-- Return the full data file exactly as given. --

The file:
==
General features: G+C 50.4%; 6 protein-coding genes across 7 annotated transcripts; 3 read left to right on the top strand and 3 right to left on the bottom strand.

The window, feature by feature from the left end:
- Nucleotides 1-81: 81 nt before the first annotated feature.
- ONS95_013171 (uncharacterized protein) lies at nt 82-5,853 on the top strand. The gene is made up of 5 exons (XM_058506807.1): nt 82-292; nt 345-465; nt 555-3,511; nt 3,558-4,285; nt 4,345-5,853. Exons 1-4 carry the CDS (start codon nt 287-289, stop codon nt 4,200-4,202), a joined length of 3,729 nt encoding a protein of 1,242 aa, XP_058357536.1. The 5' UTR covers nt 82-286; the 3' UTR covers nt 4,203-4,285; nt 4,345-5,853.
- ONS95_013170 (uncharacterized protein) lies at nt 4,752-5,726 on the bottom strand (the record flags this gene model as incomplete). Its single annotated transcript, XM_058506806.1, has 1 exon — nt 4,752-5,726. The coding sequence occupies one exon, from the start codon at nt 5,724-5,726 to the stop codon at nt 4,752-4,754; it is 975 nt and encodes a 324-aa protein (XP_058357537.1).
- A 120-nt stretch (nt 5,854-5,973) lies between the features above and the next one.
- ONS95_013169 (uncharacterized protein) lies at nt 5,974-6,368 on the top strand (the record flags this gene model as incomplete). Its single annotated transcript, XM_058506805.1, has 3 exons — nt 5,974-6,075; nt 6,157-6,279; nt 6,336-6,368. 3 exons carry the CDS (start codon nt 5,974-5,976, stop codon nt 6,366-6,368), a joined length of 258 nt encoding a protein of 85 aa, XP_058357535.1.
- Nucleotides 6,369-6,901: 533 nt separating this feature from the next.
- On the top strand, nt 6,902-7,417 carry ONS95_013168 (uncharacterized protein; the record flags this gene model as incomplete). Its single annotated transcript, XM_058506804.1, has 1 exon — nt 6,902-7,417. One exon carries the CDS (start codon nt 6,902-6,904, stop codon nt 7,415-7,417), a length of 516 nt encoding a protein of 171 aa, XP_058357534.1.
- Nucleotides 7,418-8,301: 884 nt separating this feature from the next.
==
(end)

General features: G+C 50.4%; 6 protein-coding genes across 7 annotated transcripts; 3 read left to right on the top strand and 3 right to left on the bottom strand.

The window, feature by feature from the left end:
- Nucleotides 1-81: 81 nt before the first annotated feature.
- ONS95_013171 (uncharacterized protein) lies at nt 82-5,853 on the top strand. The gene is made up of 5 exons (XM_058506807.1): nt 82-292; nt 345-465; nt 555-3,511; nt 3,558-4,285; nt 4,345-5,853. Exons 1-4 carry the CDS (start codon nt 287-289, stop codon nt 4,200-4,202), a joined length of 3,729 nt encoding a protein of 1,242 aa, XP_058357536.1. The 5' UTR covers nt 82-286; the 3' UTR covers nt 4,203-4,285; nt 4,345-5,853.
- ONS95_013170 (uncharacterized protein) lies at nt 4,752-5,726 on the bottom strand (the record flags this gene model as incomplete). Its single annotated transcript, XM_058506806.1, has 1 exon — nt 4,752-5,726. The coding sequence occupies one exon, from the start codon at nt 5,724-5,726 to the stop codon at nt 4,752-4,754; it is 975 nt and encodes a 324-aa protein (XP_058357537.1).
- A 120-nt stretch (nt 5,854-5,973) lies between the features above and the next one.
- ONS95_013169 (uncharacterized protein) lies at nt 5,974-6,368 on the top strand (the record flags this gene model as incomplete). Its single annotated transcript, XM_058506805.1, has 3 exons — nt 5,974-6,075; nt 6,157-6,279; nt 6,336-6,368. 3 exons carry the CDS (start codon nt 5,974-5,976, stop codon nt 6,366-6,368), a joined length of 258 nt encoding a protein of 85 aa, XP_058357535.1.
- Nucleotides 6,369-6,901: 533 nt separating this feature from the next.
- On the top strand, nt 6,902-7,417 carry ONS95_013168 (uncharacterized protein; the record flags this gene model as incomplete). Its single annotated transcript, XM_058506804.1, has 1 exon — nt 6,902-7,417. One exon carries the CDS (start codon nt 6,902-6,904, stop codon nt 7,415-7,417), a length of 516 nt encoding a protein of 171 aa, XP_058357534.1.
- Nucleotides 7,418-8,301: 884 nt separating this feature from the next.